What kind of equipment do people usually rent
When and how to borrow photography equipment
Photo and video equipment is expensive. Professional equipment starts at a few hundred dollars and goes up to hundreds of thousands. You could dream of shooting with a RED EPIC camera, but you probably don't want to raise the $ 19,000 plus to own one. The thing is, there is another option: renting it out.
It may surprise you, but chances are that aMuch of the equipment used in your favorite movies and TV shows doesn't belong to the people or companies who make them. Instead, it is rented from a trading agency. Why buy a crane for just one scene when you can rent one for a fraction of the cost? Hollywood is based on rented equipment.
And not only Hollywood productions can rent that stuff. You can do it too. If you really want to shoot a RED EPIC, you can borrow one and the other footage for $ 1,100 a day. Sure, that's a hell of a big change, but it's a lot less than the $ 50,000 and it would cost you to buy it all yourself. Most of the equipment is also nowhere near available for this price. You can buy a $ 2,000 lens like the Canon 70-200 f / 2.8L IS II for the incredibly low cost of $ 84 per week.
When to borrow photo and video equipment
Rentals is a big part of the professional industry, but you don't have to plan any major filming to rent equipment. There are many other reasons.
- Try something before you buy: Most local photo specialty stores have some popular equipment available for rent. If you are considering buying something that is in rental inventory, you can usually rent it for a few days. If you choose to purchase, the rental fee you paid will be deducted from the purchase price. This is one of the main reasons to support local businesses.
- To see if there is something for you: It's really difficult to get good sports photos without a telephoto lens. If you think this is a genre of photography that you could have fun with instead of throwing big bucks on a lens you might not be using, you can borrow a telephoto or two for a sports game and see as you like it. I'm thinking about switching to mirrorless cameras. So I plan to rent a full Sony A7III setup for a week and see how it works.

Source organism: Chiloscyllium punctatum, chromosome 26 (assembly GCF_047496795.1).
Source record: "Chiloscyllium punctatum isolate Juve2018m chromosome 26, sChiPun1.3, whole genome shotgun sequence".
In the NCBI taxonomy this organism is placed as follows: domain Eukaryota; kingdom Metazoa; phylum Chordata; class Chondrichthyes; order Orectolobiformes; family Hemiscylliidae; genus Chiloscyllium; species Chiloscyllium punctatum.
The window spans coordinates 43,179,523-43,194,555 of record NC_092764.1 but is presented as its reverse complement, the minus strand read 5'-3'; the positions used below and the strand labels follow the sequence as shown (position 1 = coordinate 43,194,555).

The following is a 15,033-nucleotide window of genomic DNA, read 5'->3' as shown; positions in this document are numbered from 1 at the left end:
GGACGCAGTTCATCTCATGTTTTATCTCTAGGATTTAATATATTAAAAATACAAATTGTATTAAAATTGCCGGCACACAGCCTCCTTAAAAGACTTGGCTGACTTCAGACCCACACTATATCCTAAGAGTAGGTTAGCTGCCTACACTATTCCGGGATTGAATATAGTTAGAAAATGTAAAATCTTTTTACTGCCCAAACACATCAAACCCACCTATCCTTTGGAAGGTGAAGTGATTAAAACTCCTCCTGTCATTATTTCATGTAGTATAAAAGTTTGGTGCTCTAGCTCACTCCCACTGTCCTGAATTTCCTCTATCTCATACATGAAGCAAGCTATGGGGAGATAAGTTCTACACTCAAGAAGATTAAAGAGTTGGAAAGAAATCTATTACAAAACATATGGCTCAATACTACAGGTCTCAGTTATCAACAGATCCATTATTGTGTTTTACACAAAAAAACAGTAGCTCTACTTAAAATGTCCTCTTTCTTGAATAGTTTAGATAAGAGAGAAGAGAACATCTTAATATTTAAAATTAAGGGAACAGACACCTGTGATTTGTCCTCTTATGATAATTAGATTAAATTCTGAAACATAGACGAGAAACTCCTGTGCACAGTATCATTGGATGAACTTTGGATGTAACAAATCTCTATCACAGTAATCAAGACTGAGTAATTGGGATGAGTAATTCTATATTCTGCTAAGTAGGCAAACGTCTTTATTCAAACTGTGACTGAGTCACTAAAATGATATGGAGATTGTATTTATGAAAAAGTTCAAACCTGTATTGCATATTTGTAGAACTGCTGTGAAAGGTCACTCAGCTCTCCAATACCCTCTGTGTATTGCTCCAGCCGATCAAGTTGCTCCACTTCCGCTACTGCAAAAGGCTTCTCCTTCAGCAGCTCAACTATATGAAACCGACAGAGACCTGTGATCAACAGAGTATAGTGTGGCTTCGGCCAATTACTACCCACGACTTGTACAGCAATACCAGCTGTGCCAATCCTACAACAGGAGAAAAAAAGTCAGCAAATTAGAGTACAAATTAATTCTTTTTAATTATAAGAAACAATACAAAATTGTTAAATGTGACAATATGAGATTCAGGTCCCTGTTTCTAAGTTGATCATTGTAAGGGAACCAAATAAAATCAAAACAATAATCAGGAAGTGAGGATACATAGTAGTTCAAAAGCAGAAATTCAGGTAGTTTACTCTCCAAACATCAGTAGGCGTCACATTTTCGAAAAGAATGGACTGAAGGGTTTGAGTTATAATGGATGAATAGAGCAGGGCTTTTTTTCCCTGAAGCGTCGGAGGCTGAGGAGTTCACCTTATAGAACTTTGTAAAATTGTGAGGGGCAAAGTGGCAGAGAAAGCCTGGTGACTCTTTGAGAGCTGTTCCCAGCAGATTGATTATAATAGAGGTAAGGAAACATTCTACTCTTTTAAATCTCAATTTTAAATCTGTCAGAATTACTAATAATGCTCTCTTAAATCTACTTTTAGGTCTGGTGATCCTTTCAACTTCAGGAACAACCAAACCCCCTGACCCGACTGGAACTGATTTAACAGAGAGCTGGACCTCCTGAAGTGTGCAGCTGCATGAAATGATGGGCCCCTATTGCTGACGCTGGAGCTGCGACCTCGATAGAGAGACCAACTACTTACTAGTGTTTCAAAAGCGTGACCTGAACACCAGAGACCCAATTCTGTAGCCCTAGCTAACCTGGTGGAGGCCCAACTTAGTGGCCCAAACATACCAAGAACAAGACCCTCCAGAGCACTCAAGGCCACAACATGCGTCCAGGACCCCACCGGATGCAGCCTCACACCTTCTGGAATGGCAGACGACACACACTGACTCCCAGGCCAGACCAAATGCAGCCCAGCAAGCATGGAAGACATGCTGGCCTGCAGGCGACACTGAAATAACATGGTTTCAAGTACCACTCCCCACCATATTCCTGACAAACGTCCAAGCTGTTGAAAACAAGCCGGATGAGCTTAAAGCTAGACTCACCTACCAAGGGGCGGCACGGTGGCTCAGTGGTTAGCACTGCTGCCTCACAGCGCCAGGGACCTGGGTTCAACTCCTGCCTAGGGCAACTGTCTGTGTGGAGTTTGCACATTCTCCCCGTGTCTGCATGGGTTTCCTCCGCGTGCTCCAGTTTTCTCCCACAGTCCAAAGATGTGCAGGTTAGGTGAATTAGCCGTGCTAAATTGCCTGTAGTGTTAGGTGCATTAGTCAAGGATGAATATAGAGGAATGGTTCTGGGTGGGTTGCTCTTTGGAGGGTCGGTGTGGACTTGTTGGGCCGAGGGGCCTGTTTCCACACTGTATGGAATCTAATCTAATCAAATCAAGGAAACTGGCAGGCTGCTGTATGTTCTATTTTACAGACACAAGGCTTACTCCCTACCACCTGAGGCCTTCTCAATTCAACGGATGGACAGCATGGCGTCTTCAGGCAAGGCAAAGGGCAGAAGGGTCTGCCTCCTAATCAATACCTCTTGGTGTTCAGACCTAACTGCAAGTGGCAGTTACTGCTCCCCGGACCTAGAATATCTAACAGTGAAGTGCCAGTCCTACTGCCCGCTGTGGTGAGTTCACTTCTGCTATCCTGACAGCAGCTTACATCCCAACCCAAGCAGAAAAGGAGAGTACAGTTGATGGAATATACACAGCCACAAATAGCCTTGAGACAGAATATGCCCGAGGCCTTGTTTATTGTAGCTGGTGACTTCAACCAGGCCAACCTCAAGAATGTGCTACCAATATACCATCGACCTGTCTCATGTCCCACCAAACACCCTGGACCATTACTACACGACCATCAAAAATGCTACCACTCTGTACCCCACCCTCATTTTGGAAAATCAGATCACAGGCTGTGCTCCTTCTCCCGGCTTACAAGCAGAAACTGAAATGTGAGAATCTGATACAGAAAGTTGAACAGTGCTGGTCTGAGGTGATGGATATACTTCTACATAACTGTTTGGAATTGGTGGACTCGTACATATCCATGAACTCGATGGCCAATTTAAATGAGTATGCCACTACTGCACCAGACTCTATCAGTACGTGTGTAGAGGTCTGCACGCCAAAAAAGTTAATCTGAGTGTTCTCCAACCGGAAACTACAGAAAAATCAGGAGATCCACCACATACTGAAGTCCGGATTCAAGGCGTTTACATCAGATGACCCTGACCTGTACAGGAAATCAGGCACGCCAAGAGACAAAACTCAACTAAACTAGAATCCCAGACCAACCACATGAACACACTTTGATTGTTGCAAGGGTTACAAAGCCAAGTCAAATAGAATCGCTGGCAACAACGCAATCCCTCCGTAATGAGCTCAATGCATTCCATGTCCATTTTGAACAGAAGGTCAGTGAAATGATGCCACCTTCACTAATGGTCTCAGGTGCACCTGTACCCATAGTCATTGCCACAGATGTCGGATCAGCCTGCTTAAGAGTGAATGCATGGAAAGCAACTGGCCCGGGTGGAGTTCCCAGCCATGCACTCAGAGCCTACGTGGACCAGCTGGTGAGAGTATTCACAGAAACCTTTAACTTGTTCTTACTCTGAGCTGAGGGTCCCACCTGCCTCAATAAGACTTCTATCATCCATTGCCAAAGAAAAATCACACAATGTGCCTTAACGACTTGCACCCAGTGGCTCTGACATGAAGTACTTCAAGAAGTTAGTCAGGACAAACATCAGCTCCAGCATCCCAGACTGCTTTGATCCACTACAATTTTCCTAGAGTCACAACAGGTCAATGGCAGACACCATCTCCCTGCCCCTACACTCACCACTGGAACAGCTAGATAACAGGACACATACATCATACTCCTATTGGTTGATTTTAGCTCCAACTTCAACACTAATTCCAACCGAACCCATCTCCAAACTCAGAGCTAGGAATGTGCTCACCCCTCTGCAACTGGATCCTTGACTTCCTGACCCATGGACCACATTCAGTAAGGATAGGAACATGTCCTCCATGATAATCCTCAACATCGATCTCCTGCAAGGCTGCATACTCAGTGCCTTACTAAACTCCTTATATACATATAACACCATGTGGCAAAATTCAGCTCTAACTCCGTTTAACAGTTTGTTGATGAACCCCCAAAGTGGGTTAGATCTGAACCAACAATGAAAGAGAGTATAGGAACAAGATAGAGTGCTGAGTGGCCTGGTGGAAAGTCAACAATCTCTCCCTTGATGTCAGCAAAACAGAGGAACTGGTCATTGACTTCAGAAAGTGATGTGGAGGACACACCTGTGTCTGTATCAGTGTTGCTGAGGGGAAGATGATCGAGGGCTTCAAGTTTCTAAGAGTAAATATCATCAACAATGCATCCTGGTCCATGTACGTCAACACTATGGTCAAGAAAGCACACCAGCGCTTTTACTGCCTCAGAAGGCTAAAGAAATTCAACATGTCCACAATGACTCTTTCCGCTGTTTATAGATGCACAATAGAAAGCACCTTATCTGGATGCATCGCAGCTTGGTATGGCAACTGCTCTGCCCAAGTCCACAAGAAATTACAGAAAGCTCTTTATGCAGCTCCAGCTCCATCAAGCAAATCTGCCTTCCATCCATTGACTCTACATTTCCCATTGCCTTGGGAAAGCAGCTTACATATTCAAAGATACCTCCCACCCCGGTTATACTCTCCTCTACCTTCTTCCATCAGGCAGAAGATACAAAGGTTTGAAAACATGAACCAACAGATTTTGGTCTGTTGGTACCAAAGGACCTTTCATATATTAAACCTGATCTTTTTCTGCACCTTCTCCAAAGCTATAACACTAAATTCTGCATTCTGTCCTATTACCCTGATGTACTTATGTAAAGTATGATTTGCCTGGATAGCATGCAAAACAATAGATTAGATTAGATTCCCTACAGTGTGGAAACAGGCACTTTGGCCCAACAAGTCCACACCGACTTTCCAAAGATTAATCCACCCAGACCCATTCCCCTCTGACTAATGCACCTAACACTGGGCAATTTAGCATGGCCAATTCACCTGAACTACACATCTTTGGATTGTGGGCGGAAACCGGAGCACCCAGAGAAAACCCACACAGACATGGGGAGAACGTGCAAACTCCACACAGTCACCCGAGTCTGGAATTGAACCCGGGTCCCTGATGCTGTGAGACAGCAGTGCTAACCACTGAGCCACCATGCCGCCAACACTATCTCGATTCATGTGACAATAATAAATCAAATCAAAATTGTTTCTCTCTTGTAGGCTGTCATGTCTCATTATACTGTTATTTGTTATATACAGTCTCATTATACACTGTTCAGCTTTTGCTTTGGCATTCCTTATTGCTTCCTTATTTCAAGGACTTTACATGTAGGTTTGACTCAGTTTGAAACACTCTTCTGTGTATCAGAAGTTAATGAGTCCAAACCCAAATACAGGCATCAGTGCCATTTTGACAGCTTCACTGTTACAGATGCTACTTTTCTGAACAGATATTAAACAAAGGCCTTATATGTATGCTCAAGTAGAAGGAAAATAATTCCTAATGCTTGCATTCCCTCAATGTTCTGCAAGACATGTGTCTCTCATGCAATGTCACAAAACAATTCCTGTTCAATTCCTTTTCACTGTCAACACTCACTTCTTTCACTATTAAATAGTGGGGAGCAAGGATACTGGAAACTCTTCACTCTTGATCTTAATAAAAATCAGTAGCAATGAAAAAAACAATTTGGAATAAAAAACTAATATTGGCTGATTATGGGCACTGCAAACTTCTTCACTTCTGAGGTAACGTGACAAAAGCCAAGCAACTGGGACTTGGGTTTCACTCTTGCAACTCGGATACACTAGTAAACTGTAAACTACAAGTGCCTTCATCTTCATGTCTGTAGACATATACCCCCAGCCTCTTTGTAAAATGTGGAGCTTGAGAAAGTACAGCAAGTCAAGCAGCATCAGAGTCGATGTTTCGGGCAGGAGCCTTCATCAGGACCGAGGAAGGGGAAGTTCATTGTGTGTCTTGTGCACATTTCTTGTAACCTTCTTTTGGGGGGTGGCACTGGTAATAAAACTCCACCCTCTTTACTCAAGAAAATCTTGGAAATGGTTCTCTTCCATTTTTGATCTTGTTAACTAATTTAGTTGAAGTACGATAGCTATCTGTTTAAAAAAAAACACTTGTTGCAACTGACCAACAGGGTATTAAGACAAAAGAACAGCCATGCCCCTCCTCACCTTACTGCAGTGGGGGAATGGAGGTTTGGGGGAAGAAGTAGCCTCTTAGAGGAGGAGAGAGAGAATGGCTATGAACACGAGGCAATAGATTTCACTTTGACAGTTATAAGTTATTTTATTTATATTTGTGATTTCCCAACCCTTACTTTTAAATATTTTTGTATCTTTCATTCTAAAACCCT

- If you're only going to use it a couple of times: I have to use studio lights on occasion to take portraits, but I'm not doing it nearly enough to spend the money on a real setup. Instead of spending $ 2,000, I spend $ 150 once or twice a year. That also means that I always take photos with high-quality, new equipment.
- Just for fun: Let's face it, and playing with great camera gear is fun. If you've got a few hundred dollars and have always wanted to try a ridiculously expensive part of the kit, just borrow it. You can fulfill your medium format or filmmaking fantasies without taking out a mortgage.
Where to rent equipment
The easiest place to rent equipment is from local photo shops. They usually have popular and versatile accessories such as 24-70mm and 70-200mm lenses, studio lighting, and full-frame DSLR housings. You can also check the condition and the staff will teach you how to use it. The only downside is that if you seek out something you may not have known, you may not have it.
If you want more choices, your best bet is Lensrentals. They are the largest online photo rental company and have an almost unlimited selection of equipment. You almost certainly have what obscure photography or videography you want. The prices are good and they ship to all 50 states. You can even buy rental equipment that you don't want to send back.
Your final option is to look at a peer-to-peer rental. This is one of the few Airbnb for X ideas that actually makes sense. People who have camera equipment that they don't currently use can list it for other people to rent. This allows them to offset some of the cost of their equipment and borrow it for less. The two largest services are KitSplit and ShareGrid. There may be no one around to provide the essentials. However, if it does, this is likely the cheapest option.
Tips for borrowing photo and video equipment
Insure, insure, insure. Seriously, you don't want to be on board for tens of thousands of dollars because your careless friend tripped on the tripod. Cameras and lenses are simply too fragile and too expensive to offer no protection. If you are a professional photographer, your insurance policy may have this covered. If not, your options will depend on where you are renting from. Ask your local shop for the offer. Lensrentals sells its own insurance (even covers bear attacks). KitSplit and ShareGrid can also take out insurance for a fee.
Examine the equipment before you borrow it or as soon as it arrives. Rental equipment is inherently used, so there is a good chance it will get scuffed and scratched. This doesn't affect the quality of your work, but you don't want to be held responsible for a scratch that was there before you received it. I find the best I can do is take a quick video of the equipment and talk about any issues I see. That way I can use the video in case I ever have a problem.
Make sure you rent the accessories too. Most of the time, you can rent a kit with all the cables, chargers, modifiers, and the like. However, if you order a la carte, be sure to get everything you need. There's no point in renting studio flashes if you also can't get a wireless flash trigger.
Borrowing equipment for the casual shoot is a great way to break into different areas of photography. There's no point owning a telephoto lens unless you exercise week after week. If you only need that stuff every few months, renting is the way to go.
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